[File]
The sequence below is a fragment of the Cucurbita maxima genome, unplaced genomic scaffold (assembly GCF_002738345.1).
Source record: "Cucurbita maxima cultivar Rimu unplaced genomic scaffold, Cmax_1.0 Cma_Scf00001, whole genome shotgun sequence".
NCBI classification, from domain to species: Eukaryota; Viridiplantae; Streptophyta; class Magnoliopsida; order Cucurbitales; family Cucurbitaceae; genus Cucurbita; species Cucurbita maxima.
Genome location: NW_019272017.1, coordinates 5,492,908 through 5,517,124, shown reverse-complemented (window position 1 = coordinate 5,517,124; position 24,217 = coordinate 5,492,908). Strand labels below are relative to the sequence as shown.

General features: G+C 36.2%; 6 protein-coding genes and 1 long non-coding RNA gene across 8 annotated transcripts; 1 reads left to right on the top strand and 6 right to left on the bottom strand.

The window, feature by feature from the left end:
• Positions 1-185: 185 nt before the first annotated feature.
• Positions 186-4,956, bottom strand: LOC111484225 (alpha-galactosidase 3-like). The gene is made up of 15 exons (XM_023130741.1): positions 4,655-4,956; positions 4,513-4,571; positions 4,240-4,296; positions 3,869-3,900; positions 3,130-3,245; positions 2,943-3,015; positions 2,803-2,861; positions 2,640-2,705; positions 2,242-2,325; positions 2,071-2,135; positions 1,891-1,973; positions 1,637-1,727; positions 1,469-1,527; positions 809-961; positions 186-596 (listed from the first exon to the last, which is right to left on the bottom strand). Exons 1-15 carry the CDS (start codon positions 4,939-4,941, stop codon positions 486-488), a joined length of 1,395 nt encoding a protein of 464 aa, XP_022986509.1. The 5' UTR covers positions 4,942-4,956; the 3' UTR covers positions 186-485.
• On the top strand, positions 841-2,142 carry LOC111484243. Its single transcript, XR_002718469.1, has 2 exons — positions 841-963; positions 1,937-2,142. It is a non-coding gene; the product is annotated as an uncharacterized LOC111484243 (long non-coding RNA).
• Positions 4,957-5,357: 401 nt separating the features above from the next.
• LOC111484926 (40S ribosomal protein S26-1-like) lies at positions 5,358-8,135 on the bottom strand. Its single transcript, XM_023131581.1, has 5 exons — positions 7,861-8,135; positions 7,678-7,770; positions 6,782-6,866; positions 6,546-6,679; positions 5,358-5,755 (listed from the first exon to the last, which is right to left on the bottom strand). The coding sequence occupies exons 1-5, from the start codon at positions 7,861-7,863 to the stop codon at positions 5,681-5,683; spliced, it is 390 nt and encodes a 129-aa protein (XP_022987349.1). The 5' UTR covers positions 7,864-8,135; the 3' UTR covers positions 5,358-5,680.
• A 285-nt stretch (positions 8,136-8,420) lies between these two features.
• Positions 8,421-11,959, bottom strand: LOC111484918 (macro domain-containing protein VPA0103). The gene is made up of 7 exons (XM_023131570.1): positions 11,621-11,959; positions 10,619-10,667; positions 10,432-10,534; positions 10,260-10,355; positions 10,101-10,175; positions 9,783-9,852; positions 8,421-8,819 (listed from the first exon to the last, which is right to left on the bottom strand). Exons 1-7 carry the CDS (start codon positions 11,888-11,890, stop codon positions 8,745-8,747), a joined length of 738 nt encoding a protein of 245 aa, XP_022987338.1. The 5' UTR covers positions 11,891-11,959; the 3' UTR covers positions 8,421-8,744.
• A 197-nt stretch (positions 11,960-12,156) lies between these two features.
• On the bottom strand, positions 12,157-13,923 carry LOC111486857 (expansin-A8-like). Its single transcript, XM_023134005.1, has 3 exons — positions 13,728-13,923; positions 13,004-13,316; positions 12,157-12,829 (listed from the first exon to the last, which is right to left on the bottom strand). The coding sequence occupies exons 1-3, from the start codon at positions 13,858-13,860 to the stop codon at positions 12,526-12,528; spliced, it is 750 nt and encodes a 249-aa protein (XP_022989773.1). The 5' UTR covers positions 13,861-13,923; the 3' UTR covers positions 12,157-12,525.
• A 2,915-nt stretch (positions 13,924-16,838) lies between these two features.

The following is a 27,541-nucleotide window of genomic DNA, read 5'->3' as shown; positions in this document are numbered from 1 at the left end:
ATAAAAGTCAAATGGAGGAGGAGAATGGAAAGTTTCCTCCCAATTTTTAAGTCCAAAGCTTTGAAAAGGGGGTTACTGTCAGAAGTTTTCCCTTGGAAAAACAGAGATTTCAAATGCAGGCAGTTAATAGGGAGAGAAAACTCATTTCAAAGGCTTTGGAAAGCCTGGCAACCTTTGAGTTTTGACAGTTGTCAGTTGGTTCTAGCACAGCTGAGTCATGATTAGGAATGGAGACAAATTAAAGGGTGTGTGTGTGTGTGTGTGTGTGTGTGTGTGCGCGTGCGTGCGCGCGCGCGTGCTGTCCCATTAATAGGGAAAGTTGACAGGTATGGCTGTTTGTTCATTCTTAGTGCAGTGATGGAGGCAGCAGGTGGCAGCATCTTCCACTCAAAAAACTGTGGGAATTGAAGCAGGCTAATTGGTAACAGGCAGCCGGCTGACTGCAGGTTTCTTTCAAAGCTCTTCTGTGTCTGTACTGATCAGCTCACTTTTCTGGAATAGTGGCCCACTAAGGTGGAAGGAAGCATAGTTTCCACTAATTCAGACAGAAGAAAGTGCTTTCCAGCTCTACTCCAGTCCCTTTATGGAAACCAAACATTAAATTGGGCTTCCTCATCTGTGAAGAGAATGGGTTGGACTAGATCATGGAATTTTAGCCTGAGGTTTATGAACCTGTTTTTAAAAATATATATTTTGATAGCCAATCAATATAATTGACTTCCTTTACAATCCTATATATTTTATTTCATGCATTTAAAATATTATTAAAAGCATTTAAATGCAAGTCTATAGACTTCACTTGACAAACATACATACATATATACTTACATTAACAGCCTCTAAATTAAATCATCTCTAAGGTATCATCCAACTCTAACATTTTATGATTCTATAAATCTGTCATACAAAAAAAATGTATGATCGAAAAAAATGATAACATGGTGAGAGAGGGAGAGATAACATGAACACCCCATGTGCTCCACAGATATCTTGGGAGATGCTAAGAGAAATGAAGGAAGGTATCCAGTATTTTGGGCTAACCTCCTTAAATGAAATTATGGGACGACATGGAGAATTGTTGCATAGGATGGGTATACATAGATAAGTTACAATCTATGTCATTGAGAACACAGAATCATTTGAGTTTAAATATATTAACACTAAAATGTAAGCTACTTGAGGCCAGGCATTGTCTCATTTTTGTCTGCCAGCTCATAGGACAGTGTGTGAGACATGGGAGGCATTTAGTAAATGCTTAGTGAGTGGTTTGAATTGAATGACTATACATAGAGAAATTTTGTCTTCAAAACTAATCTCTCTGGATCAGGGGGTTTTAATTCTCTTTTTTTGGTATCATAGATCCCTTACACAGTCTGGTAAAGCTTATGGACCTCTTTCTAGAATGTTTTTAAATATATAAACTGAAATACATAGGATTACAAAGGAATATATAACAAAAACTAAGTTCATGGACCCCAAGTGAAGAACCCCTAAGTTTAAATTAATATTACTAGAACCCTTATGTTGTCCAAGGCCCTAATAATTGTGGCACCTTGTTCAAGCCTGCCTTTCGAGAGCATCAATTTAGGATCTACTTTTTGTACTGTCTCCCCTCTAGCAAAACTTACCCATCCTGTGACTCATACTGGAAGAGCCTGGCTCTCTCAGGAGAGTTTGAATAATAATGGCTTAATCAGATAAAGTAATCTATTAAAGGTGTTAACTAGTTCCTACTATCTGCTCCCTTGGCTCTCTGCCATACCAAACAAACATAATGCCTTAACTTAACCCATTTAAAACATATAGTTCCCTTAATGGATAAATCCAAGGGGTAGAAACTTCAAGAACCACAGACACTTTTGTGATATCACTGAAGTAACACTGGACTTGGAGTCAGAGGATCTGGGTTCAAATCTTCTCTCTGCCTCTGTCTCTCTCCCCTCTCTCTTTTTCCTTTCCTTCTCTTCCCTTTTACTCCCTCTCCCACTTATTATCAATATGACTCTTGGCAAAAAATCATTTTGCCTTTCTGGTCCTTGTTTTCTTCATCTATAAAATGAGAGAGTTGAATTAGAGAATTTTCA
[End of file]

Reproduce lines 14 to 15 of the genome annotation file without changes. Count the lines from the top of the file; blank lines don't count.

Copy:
• A 197-nt stretch (positions 11,960-12,156) lies between these two features.
• On the bottom strand, positions 12,157-13,923 carry LOC111486857 (expansin-A8-like). Its single transcript, XM_023134005.1, has 3 exons — positions 13,728-13,923; positions 13,004-13,316; positions 12,157-12,829 (listed from the first exon to the last, which is right to left on the bottom strand). The coding sequence occupies exons 1-3, from the start codon at positions 13,858-13,860 to the stop codon at positions 12,526-12,528; spliced, it is 750 nt and encodes a 249-aa protein (XP_022989773.1). The 5' UTR covers positions 13,861-13,923; the 3' UTR covers positions 12,157-12,525.